Every spring, the Interlake region of Manitoba, Canada, is the scene of a mating frenzy. Lured by female sex pheromones, ‘Tens of thousands of red-sided garter snakes bubble out of the ground’, says chemical ecologist Rocky Parker. ‘Male mate choice comes down to a matter of tongueflicks. But we don’t know what triggers pheromone production.’ Parker teamed up with Robert Mason of Oregon State University to decode the secrets of chemical signalling in red-sided garter snakes. Knowing that the hormone oestrogen activates sexual signal expression in birds, and given that snakes and birds are closely related, Parker and Mason wondered whether oestrogen triggers the production of a snake sexual signal: the garter snake sex pheromone (p. 723).
The pair reasoned that, if oestrogen was the key to their puzzle, exposing male snakes to oestrogen should make them smell like females and therefore irresistible to other males. To find out, they collected male red-sided garter snakes in Manitoba and brought them back to Oregon, where they surgically inserted oestrogen implants into the males’ body cavities. The next spring, they took the snakes back to Manitoba to test whether oestrogen had made them alluring. Placing the altered males in an outdoor arena, the pair was delighted to see that wild males courted the implanted males. But, seeing that the altered males tried to avoid their love-struck suitors, Parker and Mason devised an additional test. Starting a mating ball composed of a female surrounded by courting males, they placed an altered male near the mating ball and counted how many males lost interest in the female and began wooing the altered male instead. Again, wild males were keen to court implanted males; they believed that they were pursuing females. Parker and Mason also found that the effects were entirely reversible, as wild males were no longer fooled by altered males once their implants were removed. The hormone functions as an ‘on/off switch’ for female pheromone production.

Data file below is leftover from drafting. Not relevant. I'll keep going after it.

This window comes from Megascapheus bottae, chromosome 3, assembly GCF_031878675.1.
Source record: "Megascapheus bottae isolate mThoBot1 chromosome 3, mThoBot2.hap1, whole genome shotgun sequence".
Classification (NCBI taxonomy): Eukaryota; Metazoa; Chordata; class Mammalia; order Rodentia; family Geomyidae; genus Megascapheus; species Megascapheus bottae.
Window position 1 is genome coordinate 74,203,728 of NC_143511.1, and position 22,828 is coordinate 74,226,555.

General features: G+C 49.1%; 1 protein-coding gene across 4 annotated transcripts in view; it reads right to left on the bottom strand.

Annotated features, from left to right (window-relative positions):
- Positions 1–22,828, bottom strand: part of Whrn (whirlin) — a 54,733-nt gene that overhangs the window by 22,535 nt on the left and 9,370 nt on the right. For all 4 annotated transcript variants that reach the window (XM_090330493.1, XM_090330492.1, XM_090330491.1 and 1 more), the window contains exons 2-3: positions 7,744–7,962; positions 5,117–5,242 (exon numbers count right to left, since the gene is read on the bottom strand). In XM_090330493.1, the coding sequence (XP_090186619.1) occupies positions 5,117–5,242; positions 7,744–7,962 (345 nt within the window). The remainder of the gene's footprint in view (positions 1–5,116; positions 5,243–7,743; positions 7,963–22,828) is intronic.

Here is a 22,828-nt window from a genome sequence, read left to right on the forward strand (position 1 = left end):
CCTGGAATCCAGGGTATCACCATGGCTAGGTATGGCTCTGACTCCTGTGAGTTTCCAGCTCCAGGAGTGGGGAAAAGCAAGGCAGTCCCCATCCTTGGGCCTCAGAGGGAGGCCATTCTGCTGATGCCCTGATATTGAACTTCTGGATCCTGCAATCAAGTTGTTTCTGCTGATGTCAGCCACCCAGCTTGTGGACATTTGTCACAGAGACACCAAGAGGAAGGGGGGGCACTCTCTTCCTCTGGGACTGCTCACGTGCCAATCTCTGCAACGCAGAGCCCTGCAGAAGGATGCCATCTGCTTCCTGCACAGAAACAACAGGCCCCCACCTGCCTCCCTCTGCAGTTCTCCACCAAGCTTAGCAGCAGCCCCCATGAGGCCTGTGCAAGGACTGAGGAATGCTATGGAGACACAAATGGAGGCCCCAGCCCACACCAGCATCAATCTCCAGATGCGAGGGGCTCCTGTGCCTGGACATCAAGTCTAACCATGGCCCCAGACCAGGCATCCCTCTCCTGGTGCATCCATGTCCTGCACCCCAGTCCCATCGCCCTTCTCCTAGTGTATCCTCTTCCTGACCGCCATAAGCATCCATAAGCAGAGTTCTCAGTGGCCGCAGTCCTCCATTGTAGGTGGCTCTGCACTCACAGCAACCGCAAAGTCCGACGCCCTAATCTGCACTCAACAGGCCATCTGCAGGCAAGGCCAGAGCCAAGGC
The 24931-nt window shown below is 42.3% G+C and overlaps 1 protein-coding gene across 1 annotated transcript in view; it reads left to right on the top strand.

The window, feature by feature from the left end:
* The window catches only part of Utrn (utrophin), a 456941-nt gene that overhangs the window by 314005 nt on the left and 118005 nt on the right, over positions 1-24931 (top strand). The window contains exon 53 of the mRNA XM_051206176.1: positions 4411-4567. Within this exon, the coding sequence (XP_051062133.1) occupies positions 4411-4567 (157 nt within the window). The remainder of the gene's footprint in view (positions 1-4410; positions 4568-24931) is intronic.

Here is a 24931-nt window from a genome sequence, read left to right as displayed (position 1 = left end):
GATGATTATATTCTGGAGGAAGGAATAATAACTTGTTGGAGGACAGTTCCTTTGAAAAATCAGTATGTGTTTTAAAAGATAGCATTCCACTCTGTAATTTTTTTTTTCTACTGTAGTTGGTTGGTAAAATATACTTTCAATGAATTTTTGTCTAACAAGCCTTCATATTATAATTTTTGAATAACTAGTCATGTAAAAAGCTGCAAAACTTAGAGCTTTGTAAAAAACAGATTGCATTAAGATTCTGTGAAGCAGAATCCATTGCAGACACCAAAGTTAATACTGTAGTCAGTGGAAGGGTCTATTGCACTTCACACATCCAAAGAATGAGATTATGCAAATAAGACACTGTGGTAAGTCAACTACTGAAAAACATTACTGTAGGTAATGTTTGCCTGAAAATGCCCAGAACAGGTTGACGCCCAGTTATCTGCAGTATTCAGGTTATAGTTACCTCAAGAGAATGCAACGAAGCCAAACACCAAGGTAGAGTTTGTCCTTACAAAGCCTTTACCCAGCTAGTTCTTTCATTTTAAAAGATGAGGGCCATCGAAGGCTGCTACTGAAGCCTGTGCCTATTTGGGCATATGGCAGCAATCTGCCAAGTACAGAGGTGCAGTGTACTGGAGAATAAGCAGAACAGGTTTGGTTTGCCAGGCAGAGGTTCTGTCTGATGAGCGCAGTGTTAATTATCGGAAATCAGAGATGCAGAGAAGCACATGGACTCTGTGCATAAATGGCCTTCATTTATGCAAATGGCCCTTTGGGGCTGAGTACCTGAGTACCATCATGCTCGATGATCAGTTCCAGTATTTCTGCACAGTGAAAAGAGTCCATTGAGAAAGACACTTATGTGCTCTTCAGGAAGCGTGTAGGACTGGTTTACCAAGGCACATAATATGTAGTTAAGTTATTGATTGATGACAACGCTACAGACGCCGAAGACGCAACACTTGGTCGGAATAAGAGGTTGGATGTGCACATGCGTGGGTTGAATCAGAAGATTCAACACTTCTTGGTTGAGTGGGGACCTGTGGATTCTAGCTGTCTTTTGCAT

So far, Parker and Mason’s suspicions had been confirmed. But when they laid scent trails in a Y-maze – by rubbing male and female snakes’ bellies along the maze’s arms – they were astonished to find that implanted males were more attractive than small females. ‘Longer females have more babies, so it’s best to court large females’, says Parker. ‘For some reason, oestrogen made males as alluring as large females.’
To find out why, the pair collected altered males’ skin lipids and examined their pheromone composition using mass spectrometry. Garter snake sex pheromones are made up of light and heavy methyl ketones, with large females producing mostly heavier ketones. When Parker and Mason plotted the pheromone profiles, they saw that altered males had a heavy pheromone composition, just like large females. ‘It turns out that oestrogen triggers the production of the heaviest, and therefore sexiest, methyl ketones’, Parker concludes.
So, in red-sided garter snakes, oestrogen triggers female pheromone production. This may offer an explanation for the puzzling existence of ‘she-males’ – wild males who naturally produce female sex pheromone but have negligible circulating oestrogen levels. ‘Exposure to oestrogen-mimicking pollutants could explain the presence of she-males’, says Parker; bad news for a species whose reproduction depends solely on chemical cues. ‘But the good news is that the changes are at least reversible’, he adds.